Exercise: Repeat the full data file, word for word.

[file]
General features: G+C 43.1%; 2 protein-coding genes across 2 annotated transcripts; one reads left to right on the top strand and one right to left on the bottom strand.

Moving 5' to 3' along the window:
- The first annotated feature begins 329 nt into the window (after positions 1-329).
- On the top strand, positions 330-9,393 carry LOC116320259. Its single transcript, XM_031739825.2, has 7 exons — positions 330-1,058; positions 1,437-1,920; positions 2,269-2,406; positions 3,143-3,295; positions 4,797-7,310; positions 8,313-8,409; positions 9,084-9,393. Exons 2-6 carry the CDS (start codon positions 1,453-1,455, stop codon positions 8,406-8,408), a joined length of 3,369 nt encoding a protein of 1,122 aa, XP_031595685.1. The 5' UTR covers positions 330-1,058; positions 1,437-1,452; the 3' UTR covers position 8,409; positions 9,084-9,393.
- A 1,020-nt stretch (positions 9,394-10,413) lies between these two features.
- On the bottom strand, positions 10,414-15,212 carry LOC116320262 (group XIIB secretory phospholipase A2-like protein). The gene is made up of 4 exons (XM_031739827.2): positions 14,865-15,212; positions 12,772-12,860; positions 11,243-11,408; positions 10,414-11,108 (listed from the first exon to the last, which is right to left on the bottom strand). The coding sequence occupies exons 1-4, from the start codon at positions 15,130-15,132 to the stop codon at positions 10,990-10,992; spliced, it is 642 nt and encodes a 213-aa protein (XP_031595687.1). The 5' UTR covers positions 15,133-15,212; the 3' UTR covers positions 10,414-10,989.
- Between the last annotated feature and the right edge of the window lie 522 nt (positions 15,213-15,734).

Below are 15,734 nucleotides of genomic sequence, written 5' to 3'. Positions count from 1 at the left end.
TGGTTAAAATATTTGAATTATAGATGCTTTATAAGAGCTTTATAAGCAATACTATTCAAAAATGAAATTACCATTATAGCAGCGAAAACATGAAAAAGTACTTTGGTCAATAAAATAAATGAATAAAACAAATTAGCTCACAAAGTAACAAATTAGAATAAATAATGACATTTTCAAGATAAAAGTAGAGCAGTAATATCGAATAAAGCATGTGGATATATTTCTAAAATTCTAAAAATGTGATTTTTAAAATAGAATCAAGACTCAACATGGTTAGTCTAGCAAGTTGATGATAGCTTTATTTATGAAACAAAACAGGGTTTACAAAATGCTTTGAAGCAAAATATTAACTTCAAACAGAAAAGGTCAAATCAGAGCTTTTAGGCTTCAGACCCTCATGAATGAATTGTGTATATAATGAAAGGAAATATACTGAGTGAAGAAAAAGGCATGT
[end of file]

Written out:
General features: G+C 43.1%; 2 protein-coding genes across 2 annotated transcripts; one reads left to right on the top strand and one right to left on the bottom strand.

Moving 5' to 3' along the window:
- The first annotated feature begins 329 nt into the window (after positions 1-329).
- On the top strand, positions 330-9,393 carry LOC116320259. Its single transcript, XM_031739825.2, has 7 exons — positions 330-1,058; positions 1,437-1,920; positions 2,269-2,406; positions 3,143-3,295; positions 4,797-7,310; positions 8,313-8,409; positions 9,084-9,393. Exons 2-6 carry the CDS (start codon positions 1,453-1,455, stop codon positions 8,406-8,408), a joined length of 3,369 nt encoding a protein of 1,122 aa, XP_031595685.1. The 5' UTR covers positions 330-1,058; positions 1,437-1,452; the 3' UTR covers position 8,409; positions 9,084-9,393.
- A 1,020-nt stretch (positions 9,394-10,413) lies between these two features.
- On the bottom strand, positions 10,414-15,212 carry LOC116320262 (group XIIB secretory phospholipase A2-like protein). The gene is made up of 4 exons (XM_031739827.2): positions 14,865-15,212; positions 12,772-12,860; positions 11,243-11,408; positions 10,414-11,108 (listed from the first exon to the last, which is right to left on the bottom strand). The coding sequence occupies exons 1-4, from the start codon at positions 15,130-15,132 to the stop codon at positions 10,990-10,992; spliced, it is 642 nt and encodes a 213-aa protein (XP_031595687.1). The 5' UTR covers positions 15,133-15,212; the 3' UTR covers positions 10,414-10,989.
- Between the last annotated feature and the right edge of the window lie 522 nt (positions 15,213-15,734).

Below are 15,734 nucleotides of genomic sequence, written 5' to 3'. Positions count from 1 at the left end.
TGGTTAAAATATTTGAATTATAGATGCTTTATAAGAGCTTTATAAGCAATACTATTCAAAAATGAAATTACCATTATAGCAGCGAAAACATGAAAAAGTACTTTGGTCAATAAAATAAATGAATAAAACAAATTAGCTCACAAAGTAACAAATTAGAATAAATAATGACATTTTCAAGATAAAAGTAGAGCAGTAATATCGAATAAAGCATGTGGATATATTTCTAAAATTCTAAAAATGTGATTTTTAAAATAGAATCAAGACTCAACATGGTTAGTCTAGCAAGTTGATGATAGCTTTATTTATGAAACAAAACAGGGTTTACAAAATGCTTTGAAGCAAAATATTAACTTCAAACAGAAAAGGTCAAATCAGAGCTTTTAGGCTTCAGACCCTCATGAATGAATTGTGTATATAATGAAAGGAAATATACTGAGTGAAGAAAAAGGCATGT